Gianfranco Rosi x5: The Butterfly Effect
There’s some connection between the Italian-American filmmaker Gianfranco Rosi and the achievements that documentary film has gained in festivals in the last years: Sacro Gra, winner of the Golden Lion at the 2013 Venice Film Festival, or Fire at Sea/Fuocoammare (2016), winner of the Golden Bear at the Berlinale of that year. Bringing the documentary into the spotlight, on the same stage with fiction films, which inevitably will always have the upper hand, was a novelty. With the exception of festivals dedicated exclusively to this genre, documentary film will always be the underdog. Anyhow, it was never about lack of talent or remarkable titles, but it’s quite possible that an important factor in recognizing Rosi’s work was precisely his modus operandi, which allows its topics to develop over several years and leads with an indulgent, expectant look, that doesn’t force its subjects and doesn’t interfere in any way with the natural course of action. Most of his films are one-man-shows, meaning that he is his own DOP and sound designer.
Unlike the fly-on-the-wall documentary, which is often frustrating, shaky, with a camera closely following the characters’ movements, Rosi is static; he lies in wait for the right moments, and the action is captured by a still camera. It’s a fictional practice, in fact, which seems to extend to the narrative structure of Rosi’s films. It’s basically a matrix that gradually expands by adding all sorts of characters, to whom the director returns from time to time, following their evolution. For example, it doesn’t often happen when someone manages to build suspense around a love-hate relationship that a man has with some termites (Sacro Gra). The guy is obsessed with them, records their sounds, listens to them at night, can almost speak their language; it’s the same obsession that gnaws at one of the protagonists in Below Sea Level, who becomes mesmerized by the flies buzzing around his caravan after realizing that no spray can drive them out of it. Although Rosi returns only to some of the characters, making it seem like he lost track of the others or that there simply wasn’t room for them in the big picture anymore, these recurrent characters never end up meeting each other, as it would happen in hyperlink cinema (or, metaphorically speaking, the butterfly effect, ie an action that rebounds into another, in a different time and space), but rather, remain strangers to one another. In fact, Rosi often plays with this element: the immigrants from Lampedusa don’t even exist in the mere reality of the protagonist, a 12-year-old boy whose only concerns are seasickness and a lazy eye, although about half a mile from him people are literally dying of thirst, hunger or heat. The encounter – or, rather, the lack of it between these worlds – is the space where Rosi creates substance. Otherwise, some thematic similarities can be drawn between Rosi’s films, but they are not necessarily defining: almost all of them involve a transition (metaphorical or physical), even if we’re talking about rivers, a buffer zone between Italy and Africa, a highway that circles Rome, or literally the process of cathartic healing of a hit man employed by Mexican cartels who describes in detail how he killed his victims. While most of his characters are in transit or homeless, Rosi seems to frequently answer this question: how do people for whom home is an abstract notion actually live? I take advantage of the retrospective that Mubi dedicates to Gianfranco Rosi to discuss some of his films.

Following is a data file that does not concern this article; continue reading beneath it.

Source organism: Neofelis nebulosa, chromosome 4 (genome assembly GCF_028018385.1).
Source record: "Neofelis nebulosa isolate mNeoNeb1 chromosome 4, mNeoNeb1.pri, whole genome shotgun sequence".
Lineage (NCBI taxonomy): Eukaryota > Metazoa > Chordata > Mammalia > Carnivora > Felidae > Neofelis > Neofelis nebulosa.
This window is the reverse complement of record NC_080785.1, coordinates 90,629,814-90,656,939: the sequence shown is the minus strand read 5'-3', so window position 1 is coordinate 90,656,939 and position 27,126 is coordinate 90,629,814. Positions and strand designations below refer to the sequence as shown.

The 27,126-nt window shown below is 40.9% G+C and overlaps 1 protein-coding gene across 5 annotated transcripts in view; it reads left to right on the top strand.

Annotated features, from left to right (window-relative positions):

- El Sicario: Room 164 (2010)
I saw my first film by Gianfranco Rosi in my first year of college, in a cold room with about twenty more souls. I remember the moment because I thought it was colossal, an intimate docu-drama like I had never seen before. I’m talking about El Sicario: Room 164, about a repo man working for the Mexican cartels, the guy who does the dirty work, plans the kidnappings, covers their tracks, and so on. The hooded man opens up to the camera, in a motel room where he has dragged a lot of victims before. Because he can’t actually show his deeds (although he tries a few times to make a reenactment), he decides to draw on a notebook all sorts of complicated schemes, charts or actual rules to explain this job. The film is as minimalist as possible – it’s a documentary that takes place exclusively in a hotel room, during what appears to be a single afternoon. Rosi’s documentaries, as I found out later, have this quality of seeming implausible – even by the standards of fiction films, precisely because they give us access to worlds we only know from the news. The shocking information that El Sicario disclosed was not the way things worked in cartels, but the fact that the Mexican police played an important role in spreading these crimes; in fact, according to the protagonist, any man who graduated from the Police Academy had a secure place in the Cartel.